2.7 The forensic report of 5 November 1993 confirms that Mr. Sparman’s corpse displayed a lacerated wound on the right cheek below the right eye and a small wound on the left abdomen, and states as cause of death: “Haemorrhage and shock due to perforation of blood vessels in abdomen and perforation of intestines by stab wound.”

2.8 At the end of the hearing, the author’s son proclaimed his innocence and, in response to the question whether he wished to say anything in answer to the charge, reserved his defence, without calling witnesses. The Magistrate committed him to stand trial on the charge of murder, to be held in the criminal division of the Supreme Court, to begin in June 1994.

2.9 During the trial itself, the author’s son was represented by a lawyer of his choosing. Counsel did not call any defence witnesses, limiting himself to cross-examining the prosecution witnesses. Most of the prosecution witnesses repeated their testimony, but in more detail, during the trial.

2.10 Following the hearing of all prosecution witnesses, counsel argued in the absence of the jury, that the prosecution had failed to establish a prima facie case, that no direct evidence had been adduced which proved that the author’s son had inflicted the fatal injury on Mr. Sparman, and that the wound could have been inflicted by someone else. The jury would thus have to speculate. In a statement from the dock, the author’s son denied having stabbed Mr. Sparman and submitted that other prisoners had motive and opportunity to kill the latter.

2.11 On 16 May 1996, after detailed instructions by the Chief Justice, the jury unanimously found the author’s son guilty of murder and sentenced him to death.

2.12 On 23 May 1996, the author’s son appealed his conviction, through counsel, to the Supreme Court of Judicature, on grounds that the trial judge erred in finding that a prima facie case had been made out against him, that his defence was not adequately put to the jury, and that the directions of the trial judge relating to circumstantial evidence were inadequate, as it was not sufficiently impressed upon the members of the jury that, in arriving at their verdict, it was necessary for them to consider the evidence as a whole rather than the individual evidential links, and since no attempt was made to assist the jury by explaining the law as regards the drawing of inferences to the evidence in the case. The appeal was dismissed, and the death sentence against the author’s son confirmed on 26 March 1999.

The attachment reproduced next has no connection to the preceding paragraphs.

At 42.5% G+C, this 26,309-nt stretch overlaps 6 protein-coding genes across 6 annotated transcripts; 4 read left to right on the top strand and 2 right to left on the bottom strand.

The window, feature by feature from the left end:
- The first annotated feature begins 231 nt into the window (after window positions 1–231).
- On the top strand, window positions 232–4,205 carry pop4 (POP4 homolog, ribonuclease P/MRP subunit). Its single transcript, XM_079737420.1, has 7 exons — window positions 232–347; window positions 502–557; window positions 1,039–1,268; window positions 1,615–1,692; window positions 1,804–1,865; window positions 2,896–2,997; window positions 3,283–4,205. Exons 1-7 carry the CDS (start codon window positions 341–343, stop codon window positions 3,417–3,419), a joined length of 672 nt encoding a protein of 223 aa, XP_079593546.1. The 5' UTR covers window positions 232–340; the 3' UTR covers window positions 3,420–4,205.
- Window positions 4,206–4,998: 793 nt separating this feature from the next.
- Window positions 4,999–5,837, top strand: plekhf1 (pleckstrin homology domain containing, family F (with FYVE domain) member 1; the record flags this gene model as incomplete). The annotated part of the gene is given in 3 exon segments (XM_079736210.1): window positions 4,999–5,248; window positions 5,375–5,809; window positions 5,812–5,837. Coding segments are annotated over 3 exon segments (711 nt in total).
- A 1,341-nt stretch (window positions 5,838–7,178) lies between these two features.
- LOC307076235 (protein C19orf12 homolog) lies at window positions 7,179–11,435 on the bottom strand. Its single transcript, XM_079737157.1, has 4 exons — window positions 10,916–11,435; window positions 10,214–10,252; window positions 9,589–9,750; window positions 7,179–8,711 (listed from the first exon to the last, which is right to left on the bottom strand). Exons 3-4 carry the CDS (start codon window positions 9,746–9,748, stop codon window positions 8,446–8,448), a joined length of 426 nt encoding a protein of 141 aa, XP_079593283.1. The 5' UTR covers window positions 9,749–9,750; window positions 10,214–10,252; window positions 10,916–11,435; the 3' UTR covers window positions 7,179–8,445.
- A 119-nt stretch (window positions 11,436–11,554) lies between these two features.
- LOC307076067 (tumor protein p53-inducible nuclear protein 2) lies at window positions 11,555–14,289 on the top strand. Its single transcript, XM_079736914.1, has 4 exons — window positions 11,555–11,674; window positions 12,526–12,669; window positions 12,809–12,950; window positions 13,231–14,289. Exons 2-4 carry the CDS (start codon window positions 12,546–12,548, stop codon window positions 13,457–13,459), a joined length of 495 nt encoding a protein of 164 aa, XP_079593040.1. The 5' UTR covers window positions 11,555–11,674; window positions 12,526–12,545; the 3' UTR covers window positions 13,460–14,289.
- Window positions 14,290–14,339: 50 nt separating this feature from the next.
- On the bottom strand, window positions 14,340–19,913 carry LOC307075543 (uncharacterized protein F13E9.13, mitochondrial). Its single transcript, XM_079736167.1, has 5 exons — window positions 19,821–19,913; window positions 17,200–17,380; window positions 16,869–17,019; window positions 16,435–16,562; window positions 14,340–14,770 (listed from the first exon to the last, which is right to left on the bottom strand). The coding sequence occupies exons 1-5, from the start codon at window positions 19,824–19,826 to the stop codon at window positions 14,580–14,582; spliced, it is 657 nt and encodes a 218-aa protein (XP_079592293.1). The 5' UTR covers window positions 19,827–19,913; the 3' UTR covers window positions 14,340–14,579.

2.13 On 4 August and 24 September 2003, the author provided additional information, stating that her son was still on death row, that his death sentence had not been commuted into a lifelong prison sentence, and that she had not received any notice of a date of execution.

The complaint

3.1 The author claims that the trial against her son was unfair, as the only evidence against him was the testimony of Mr. Fraser, who had stated that her son had directed a stab at the deceased which had missed him.

3.2 The author claims further that no witnesses were allowed to give evidence on behalf of her son, who stood alone against the State party.

3.3 The author asks for the death sentence against her son to be commuted into a lifelong prison term, or for her son to be pardoned or to be set free, as appropriate.

Committee’s request for State party’s observations

4. By note verbale of 28 April 1999, the Committee requested the State party to submit its observations on the admissibility and merits of the communication. Despite four reminders dated 14 December 2000, 24 July 2001, 11 March 2003 and 10 October 2003, no such information was received.

Issues and proceedings before the Committee

Consideration of admissibility

5.1 Before considering any claim contained in a communication, the Human Rights Committee must, in accordance with rule 87 of its rules of procedure, decide whether or not the communication is admissible under the Optional Protocol to the Covenant.

5.2 The Committee has ascertained that the same matter is not being examined under another procedure of international investigation or settlement for purposes of article 5, paragraph 2 (a), of the Optional Protocol and that the author’s son has exhausted all available domestic remedies , in accordance with article 5, paragraph 2 (b) of the Optional Protocol.

5.3 As to the allegation that the conviction of the author’s son was based on insufficient evidence, the Committee notes that this claim relates to the evaluation of facts and evidence by the trial judge and the jury. The Committee recalls that it is generally for the appellate courts of States parties to the Covenant and not for the Committee to evaluate the facts and evidence in a particular case, unless it could be ascertained that the evaluation of evidence and the instructions to the jury were clearly arbitrary or otherwise amounted to a denial of justice. The Committee notes that the fact that a criminal conviction may be based on circumstantial evidence, as maintained by the author in the present case, does not of itself warrant a finding that that the evaluation of facts and evidence, or the trial as such, was manifestly tainted by arbitrariness or amounted to a denial of justice. Accordingly, this part of the communication is inadmissible under article 2 of the Optional Protocol, as the author has failed to substantiate her claim for purposes of admissibility in this respect.